Singapore Catholics with tickets for American pop singer Madonna's concert on Sunday should "act according to their informed conscience" on whether to attend the show, the Catholic Church said yesterday, making it clear that it was not instructing them not to go.
The Church also said it was not imposing its views about Madonna on non-believers. Its statement comes a day after a Straits Times report on Archbishop William Goh expressing, in a message to Catholics, his grave concern about the concert.
Some on social media had criticised the Archbishop's comments.
The Archbishop had also reminded Catholics of their moral obligation "not to support those who denigrate and insult religions".
Responding to queries from ST yesterday, the office of the Archbishop said he was "not issuing any new instructions but simply recalling and stating the fact of the need to be true to the faith". It added that the Church "does not impose her faith and values on non-believers", but has a duty to make clear its stand on moral issues.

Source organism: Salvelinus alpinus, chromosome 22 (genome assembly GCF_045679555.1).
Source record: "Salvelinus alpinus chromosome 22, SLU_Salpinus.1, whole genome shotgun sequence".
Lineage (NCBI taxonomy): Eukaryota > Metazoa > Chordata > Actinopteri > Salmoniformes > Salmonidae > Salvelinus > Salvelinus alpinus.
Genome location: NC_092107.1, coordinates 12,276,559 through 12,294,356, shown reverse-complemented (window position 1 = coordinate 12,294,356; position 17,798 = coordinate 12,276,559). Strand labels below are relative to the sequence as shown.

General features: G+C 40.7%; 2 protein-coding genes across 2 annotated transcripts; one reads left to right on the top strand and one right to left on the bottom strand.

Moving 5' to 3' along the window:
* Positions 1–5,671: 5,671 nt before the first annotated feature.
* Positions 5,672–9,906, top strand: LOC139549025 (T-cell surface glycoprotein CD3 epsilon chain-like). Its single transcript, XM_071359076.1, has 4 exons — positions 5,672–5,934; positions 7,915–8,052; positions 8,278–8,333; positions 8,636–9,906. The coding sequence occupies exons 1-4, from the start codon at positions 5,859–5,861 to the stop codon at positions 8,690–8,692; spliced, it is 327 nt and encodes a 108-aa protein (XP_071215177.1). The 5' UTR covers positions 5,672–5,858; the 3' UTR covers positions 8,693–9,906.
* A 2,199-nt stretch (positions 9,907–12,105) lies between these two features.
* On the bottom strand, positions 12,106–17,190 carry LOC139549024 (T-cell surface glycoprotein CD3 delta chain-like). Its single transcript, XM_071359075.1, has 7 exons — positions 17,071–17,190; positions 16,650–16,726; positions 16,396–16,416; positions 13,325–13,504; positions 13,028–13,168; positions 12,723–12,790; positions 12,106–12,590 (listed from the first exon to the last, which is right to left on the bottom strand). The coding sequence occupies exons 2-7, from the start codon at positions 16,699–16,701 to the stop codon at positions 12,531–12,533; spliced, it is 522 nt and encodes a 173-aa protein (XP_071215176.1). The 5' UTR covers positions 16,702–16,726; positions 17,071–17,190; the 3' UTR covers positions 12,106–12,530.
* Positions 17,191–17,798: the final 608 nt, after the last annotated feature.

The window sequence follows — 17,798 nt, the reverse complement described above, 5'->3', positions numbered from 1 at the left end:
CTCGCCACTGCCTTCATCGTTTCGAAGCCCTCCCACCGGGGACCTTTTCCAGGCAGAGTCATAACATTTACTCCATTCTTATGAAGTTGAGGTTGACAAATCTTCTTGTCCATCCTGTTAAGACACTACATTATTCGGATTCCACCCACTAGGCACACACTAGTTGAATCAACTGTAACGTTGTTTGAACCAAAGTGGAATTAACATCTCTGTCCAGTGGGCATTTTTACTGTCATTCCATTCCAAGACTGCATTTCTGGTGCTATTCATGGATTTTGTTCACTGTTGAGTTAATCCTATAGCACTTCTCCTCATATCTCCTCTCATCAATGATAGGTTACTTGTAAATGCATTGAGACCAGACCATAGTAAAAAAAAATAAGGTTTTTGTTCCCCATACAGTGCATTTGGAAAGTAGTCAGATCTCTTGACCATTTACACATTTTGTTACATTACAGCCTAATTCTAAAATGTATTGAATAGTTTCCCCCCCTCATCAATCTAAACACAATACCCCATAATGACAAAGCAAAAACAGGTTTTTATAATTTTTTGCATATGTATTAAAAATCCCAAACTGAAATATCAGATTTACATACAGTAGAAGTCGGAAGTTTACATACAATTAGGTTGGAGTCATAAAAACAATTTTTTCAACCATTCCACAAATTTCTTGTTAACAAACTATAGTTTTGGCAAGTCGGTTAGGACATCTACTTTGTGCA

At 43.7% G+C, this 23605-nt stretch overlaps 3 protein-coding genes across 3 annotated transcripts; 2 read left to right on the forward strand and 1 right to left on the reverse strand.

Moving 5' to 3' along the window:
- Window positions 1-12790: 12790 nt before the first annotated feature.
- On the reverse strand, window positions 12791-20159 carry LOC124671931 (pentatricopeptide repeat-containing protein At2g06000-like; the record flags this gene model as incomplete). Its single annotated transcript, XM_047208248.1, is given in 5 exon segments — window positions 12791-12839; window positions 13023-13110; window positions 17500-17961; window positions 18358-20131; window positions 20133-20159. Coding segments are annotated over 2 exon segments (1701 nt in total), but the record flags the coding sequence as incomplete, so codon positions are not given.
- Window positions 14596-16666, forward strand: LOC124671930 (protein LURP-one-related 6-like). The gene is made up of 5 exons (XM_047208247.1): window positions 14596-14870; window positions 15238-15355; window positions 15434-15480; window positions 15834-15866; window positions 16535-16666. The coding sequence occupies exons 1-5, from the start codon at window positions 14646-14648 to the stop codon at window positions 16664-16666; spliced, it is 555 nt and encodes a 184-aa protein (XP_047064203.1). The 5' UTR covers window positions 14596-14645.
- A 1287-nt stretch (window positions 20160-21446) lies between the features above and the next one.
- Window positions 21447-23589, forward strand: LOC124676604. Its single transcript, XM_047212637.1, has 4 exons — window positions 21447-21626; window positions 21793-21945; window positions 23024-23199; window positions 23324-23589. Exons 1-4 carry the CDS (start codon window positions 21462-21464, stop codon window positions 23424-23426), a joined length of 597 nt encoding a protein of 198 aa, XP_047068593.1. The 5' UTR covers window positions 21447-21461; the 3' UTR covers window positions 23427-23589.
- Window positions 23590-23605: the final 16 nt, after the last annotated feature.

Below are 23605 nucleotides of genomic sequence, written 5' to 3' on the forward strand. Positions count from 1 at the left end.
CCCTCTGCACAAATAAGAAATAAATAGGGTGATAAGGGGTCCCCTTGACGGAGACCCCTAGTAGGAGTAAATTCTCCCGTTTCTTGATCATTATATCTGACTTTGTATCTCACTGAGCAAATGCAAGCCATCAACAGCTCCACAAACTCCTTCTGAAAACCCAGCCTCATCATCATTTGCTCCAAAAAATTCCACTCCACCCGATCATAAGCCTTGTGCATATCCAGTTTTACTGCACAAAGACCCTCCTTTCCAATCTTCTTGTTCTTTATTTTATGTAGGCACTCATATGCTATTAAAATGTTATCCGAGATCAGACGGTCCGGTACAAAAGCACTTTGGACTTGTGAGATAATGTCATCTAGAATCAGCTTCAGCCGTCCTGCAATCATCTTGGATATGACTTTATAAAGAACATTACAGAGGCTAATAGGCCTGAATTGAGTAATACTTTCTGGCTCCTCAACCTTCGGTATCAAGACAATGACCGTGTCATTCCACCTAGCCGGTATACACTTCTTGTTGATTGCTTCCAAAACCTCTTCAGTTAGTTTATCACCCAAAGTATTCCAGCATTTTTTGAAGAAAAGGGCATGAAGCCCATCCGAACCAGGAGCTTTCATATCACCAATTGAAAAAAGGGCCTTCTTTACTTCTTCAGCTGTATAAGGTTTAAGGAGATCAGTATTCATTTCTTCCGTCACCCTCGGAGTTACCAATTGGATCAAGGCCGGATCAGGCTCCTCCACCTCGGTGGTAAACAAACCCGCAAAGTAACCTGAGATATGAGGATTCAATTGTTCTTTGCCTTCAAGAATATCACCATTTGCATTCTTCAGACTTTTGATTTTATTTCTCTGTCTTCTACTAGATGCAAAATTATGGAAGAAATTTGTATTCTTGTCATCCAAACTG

Leaders of some other churches have come out to support the Archbishop's position. The National Council of Churches of Singapore's (NCCS) general secretary, Reverend Ngoei Foong Nghian, told ST the council had informed the authorities of its concerns since December. He said NCCS' members "would likely not wish to be subjected to songs and lyrics which may not be edifying to the Christian faith".
Madonna's Rebel Heart tour, which has an R18 rating here, has been altered slightly for the local audience, with religiously sensitive content removed, like the song Holy Water. In her North American and European shows, she performs the song with scantily clad dancers looking like Catholic nuns.
This is not the first time Singapore churches have taken issue with a pop concert. In 2012, the Media Development Authority met the NCCS and the LoveSingapore network of churches regarding Lady Gaga's concert, which they felt was offensive to Christians.